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Portrait of Hassan, Key keeper of nTellah Granary (Agadir nTellah)

Panoramic portrait of the Amtoudi Granary (Agadir nTellah), Taliouine province of Southern Morocco, 2016-05-25. 

The nTellah ‘agadir’ (singular form of granary in Tamazert Amazigh dialect) is a fortified Berber collective granary which dates back to a time when many southern Amazigh tribes were still nomadic. 

Notoriously impossible to siege, an agadir is usually placed on top of a mountain or carved into the rocks of dramatic escarpments, strategically located on higher ground beyond settlements, with good vantage points.

Traditionally, one security guard known as an ‘amin,’ stood at the only entrance to each structure and would defend the building from any potential thieves and bandits.

The amin was also responsible for holding the keys to the main door and all the chambered storage rooms inside, a tradition which is still kept alive today. This responsibility has always been a well respected role within the local communities surrounding the granaries and each appointed guard serves for a fixed number of years, rotating the privilege among members of the local communities.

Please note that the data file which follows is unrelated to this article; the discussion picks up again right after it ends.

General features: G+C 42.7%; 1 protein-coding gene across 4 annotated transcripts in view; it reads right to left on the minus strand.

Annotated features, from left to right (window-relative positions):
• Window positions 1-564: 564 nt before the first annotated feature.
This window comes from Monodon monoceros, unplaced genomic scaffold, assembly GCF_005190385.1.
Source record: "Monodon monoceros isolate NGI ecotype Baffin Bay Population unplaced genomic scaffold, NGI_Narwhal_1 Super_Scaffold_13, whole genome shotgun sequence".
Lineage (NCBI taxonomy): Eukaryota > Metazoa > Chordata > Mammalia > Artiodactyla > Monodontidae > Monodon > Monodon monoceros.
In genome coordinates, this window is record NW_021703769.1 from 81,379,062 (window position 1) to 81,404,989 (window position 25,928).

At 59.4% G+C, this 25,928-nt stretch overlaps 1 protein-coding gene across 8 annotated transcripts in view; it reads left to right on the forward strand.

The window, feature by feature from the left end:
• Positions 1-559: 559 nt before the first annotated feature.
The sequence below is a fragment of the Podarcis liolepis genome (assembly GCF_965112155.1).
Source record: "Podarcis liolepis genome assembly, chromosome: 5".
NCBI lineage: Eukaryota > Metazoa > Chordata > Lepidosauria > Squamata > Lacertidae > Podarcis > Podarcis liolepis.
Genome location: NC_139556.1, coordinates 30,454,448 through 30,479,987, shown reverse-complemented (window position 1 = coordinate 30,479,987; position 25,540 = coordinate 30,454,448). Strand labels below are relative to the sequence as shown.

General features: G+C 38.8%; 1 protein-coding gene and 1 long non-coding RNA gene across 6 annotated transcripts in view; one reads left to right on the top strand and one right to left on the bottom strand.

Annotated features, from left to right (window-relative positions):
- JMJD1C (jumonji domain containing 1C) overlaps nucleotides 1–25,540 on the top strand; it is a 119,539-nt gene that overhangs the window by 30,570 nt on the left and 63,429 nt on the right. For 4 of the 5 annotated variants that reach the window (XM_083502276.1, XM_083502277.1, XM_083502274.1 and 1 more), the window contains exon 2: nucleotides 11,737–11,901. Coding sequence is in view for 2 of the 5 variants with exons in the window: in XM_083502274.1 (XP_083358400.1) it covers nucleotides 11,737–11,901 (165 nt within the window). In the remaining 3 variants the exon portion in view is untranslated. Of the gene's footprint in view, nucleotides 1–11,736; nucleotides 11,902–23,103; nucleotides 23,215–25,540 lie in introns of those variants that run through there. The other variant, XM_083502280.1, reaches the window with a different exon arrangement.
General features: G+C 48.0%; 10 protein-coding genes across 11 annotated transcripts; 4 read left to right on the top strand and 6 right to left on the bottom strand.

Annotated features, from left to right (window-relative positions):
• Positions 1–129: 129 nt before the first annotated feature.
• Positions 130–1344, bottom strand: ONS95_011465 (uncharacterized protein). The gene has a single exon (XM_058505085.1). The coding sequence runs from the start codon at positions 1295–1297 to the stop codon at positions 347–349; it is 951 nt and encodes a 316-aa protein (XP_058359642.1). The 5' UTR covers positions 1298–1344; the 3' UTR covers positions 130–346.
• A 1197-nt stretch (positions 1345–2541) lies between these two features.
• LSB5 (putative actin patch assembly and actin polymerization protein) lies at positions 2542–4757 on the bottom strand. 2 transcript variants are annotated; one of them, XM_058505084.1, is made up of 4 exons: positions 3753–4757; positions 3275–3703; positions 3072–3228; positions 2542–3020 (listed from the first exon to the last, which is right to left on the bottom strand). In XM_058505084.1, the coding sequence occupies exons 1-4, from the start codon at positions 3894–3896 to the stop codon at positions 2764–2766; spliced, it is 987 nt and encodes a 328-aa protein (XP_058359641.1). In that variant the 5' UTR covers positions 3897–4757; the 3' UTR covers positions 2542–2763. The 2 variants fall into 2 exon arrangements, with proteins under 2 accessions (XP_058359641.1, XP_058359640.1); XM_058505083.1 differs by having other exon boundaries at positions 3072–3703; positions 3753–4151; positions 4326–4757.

Hassan is the current key keeper of this granary who lives in a house just next door. He explained that due to this particular granary being located in a remote region of the Souss Massa Draa region, few tourists come to visit the structure.

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AK6A0290-Pano.jpg
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Chris Griffiths
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Ancient Igoudar - Anti Atlas Mountains
Panoramic portrait of the Amtoudi Granary (Agadir nTellah), Taliouine province of Southern Morocco, 2016-05-25. <br />

The nTellah ‘agadir’ (singular form of granary in Tamazert Amazigh dialect) is a fortified Berber collective granary which dates back to a time when many southern Amazigh tribes were still nomadic. <br />
<br />
Notoriously impossible to siege, an agadir is usually placed on top of a mountain or carved into the rocks of dramatic escarpments, strategically located on higher ground beyond settlements, with good vantage points.<br />
<br />
Traditionally, one security guard known as an ‘amin,’ stood at the only entrance to each structure and would defend the building from any potential thieves and bandits.<br />
<br />
The amin was also responsible for holding the keys to the main door and all the chambered storage rooms inside, a tradition which is still kept alive today. This responsibility has always been a well respected role within the local communities surrounding the granaries and each appointed guard serves for a fixed number of years, rotating the privilege among members of the local communities.<br />
<br />
Hassan is the current key keeper of this granary who lives in a house just next door. He explained that due to this particular granary being located in a remote region of the Souss Massa Draa region, few tourists come to visit the structure.